*Guided Reading has a great rubric for fluency evaluation. Grab the book and check it out. It goes into detail about what fluency looks like in terms of phrasing, evidence of syntax and punctuation awareness, and rereading for problem-solving.

4 Ways to Improve Fluency in Guided Reading

Practice With Fluency Phrases

Fluency phrases are short phrases or sentences of high frequency words. Many teachers use words from Fry’s First 100 list and create phrases for students to practice. You can make this as fancy or as simple as you want.

On the simple side, one way to implement this is to write several phrases on notecards. Before reading the text at the table, have students take turns reading a phrase as a warm-up. You could also give each student a set of notecards to read independently.

Fluency pyramids

Fluency pyramids are similar to fluency phrases and can be done as a warm-up in guided reading. Take a short sentence with high-frequency words and write one word of the sentence on the first line. Then two words on the second line, etc. Finally, students will read the pyramid. Like fluency phrases, you can make something very creative, type them up, or write them on notecards.

For example,

Preview New Vocabulary

During the brief book introduction, be sure to point out any words that are unexpected. For example, if the picture is of a girl, but the word is her name “Esther”, you need to have students practice that word. Tell it to them, have them point to it, and have the students find it elsewhere in the book if it appears more than once.

Reread a Text

Because students have already processed the entire text, decoding and comprehending the meaning, rereading a text allows them to focus on fluency. On a second or third read, they should be able to recognize the new vocabulary and read in phrases. You can have students reread the previous text during the warm-up time in guided reading.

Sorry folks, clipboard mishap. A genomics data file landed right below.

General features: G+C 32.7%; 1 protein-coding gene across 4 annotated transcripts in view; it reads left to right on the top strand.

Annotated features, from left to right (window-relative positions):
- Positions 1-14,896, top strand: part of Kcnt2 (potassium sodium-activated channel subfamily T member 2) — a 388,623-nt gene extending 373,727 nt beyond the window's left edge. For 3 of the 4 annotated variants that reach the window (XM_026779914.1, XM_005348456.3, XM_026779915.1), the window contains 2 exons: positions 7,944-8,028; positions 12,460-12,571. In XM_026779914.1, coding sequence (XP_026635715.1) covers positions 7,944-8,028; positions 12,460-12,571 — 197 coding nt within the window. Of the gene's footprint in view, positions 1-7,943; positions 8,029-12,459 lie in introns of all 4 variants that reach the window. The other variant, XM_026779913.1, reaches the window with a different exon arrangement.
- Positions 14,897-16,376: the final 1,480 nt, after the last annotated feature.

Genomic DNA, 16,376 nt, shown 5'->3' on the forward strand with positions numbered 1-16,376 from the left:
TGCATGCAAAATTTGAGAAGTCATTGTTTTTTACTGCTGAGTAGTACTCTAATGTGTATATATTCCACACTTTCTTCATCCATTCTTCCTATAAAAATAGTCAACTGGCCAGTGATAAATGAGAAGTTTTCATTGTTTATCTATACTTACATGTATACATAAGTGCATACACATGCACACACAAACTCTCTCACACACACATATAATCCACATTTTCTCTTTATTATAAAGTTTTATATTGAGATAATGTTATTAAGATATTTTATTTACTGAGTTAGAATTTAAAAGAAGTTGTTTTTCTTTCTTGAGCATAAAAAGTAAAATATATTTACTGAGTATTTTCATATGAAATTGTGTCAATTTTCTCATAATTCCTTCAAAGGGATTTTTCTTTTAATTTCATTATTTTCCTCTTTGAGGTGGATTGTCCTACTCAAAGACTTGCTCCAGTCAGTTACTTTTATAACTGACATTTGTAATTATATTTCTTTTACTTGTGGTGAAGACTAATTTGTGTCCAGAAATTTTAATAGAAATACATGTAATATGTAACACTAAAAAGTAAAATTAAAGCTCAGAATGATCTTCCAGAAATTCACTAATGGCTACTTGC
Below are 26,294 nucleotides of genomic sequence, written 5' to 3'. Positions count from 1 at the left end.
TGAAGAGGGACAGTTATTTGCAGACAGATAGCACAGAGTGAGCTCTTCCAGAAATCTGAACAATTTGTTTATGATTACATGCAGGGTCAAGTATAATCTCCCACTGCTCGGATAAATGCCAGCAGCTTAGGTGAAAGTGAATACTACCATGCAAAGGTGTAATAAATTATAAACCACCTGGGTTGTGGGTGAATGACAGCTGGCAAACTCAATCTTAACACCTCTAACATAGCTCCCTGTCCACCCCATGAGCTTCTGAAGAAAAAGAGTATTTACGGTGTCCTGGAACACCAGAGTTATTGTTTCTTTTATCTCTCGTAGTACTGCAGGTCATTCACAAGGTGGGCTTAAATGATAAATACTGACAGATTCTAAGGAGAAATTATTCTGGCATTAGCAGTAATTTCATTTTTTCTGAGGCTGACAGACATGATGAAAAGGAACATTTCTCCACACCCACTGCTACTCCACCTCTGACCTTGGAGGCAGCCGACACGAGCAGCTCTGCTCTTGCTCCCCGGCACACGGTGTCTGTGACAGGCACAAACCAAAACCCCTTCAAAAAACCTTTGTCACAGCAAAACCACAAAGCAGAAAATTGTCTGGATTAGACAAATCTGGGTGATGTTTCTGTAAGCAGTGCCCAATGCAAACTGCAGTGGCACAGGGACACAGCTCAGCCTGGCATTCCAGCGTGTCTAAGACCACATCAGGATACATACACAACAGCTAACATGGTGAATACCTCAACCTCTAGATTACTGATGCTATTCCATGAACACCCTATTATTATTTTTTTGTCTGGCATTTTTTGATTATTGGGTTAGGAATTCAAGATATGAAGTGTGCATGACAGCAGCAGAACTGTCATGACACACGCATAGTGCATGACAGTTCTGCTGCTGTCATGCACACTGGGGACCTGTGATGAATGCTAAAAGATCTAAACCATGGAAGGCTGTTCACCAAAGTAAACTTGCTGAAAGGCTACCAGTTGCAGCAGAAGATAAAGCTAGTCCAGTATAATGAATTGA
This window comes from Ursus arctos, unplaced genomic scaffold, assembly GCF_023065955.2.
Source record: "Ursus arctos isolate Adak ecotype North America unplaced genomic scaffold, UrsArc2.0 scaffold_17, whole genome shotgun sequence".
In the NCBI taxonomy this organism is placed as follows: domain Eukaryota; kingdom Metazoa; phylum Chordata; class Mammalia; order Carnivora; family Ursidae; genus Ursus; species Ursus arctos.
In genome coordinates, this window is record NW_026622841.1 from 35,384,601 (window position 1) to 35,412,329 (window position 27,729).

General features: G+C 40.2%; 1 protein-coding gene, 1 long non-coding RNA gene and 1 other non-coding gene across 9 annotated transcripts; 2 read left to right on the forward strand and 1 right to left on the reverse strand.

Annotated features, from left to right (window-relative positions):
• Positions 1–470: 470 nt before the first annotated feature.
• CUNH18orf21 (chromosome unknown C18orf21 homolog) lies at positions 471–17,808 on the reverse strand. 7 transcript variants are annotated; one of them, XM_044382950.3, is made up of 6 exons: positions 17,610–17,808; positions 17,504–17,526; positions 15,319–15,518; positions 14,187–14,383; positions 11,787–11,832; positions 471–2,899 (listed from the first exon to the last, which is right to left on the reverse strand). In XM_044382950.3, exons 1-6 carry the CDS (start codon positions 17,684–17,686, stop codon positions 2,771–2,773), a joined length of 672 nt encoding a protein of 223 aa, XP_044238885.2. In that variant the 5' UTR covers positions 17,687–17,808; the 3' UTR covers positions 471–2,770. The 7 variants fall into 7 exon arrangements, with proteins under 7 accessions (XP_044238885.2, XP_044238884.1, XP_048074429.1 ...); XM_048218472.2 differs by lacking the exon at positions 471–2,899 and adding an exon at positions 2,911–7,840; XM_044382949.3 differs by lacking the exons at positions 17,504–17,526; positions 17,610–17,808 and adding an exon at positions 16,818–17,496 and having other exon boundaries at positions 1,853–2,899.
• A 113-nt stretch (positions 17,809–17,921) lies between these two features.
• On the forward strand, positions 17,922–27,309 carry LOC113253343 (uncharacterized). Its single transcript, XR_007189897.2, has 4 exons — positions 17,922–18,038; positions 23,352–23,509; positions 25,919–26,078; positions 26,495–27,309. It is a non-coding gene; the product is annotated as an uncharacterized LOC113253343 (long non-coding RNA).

How to Track Fluency

If you want to track fluency in your classroom with a display, check out Fluency Races. It motivates students to progress in their reading fluency by challenging them to get to the next level. This unit has:

  • Directions on how to use it and classroom picture examples of the display
  • Data folder pages
  • First 100 Fry phrases/words for practice in the classroom or to send home
  • Race cars for the students to move up the road as you track their fluency
  • Number cones to place along the road (0-200, in increments of 10)
  • A finish line for the end of year goal

I personally used this system in my classroom and had excellent results. My students loved the incentive, and I loved watching their reading fluency improve throughout the year in a visible way.

Once my student practiced with some fluency phrases during guided reading, his fluency improved. I had to remove the focus from solely accuracy and speed to also include expression. I found that when we also tracked fluency in a fun way, he (and my other students) found excitement in improving fluency. Try it out and let me know how it goes!

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Happy Teaching,

Amanda

EASILY PLAN YOUR K-2 READING SMALL GROUPS​

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Hi, I'm Amanda

I’m a K-1 teacher who is passionate about making lessons your students love and that are easy to implement for teachers.  Helping teachers like you navigate their way through their literacy block brings me great joy. I am a lifelong learner who loves staying on top of current literacy learning and practices. Here, you’ll find the tools you need to move your K-2 students forward!

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14 Responses

  1. Hello! Where can I purchase the fluency visual with the robot, rollercoaster and the phone? I purchased “Fluency Race” – which I’m excited about, but I was hoping to purchase that too. Thanks!

  2. Where can I buy the fluency visual with the robot, roller coaster, and phone? I love these resources and ideas. Thanks for sharing!

  3. Where can I find the “What does my reading sound like?” with the pictures of the robot, roller coaster and the phone?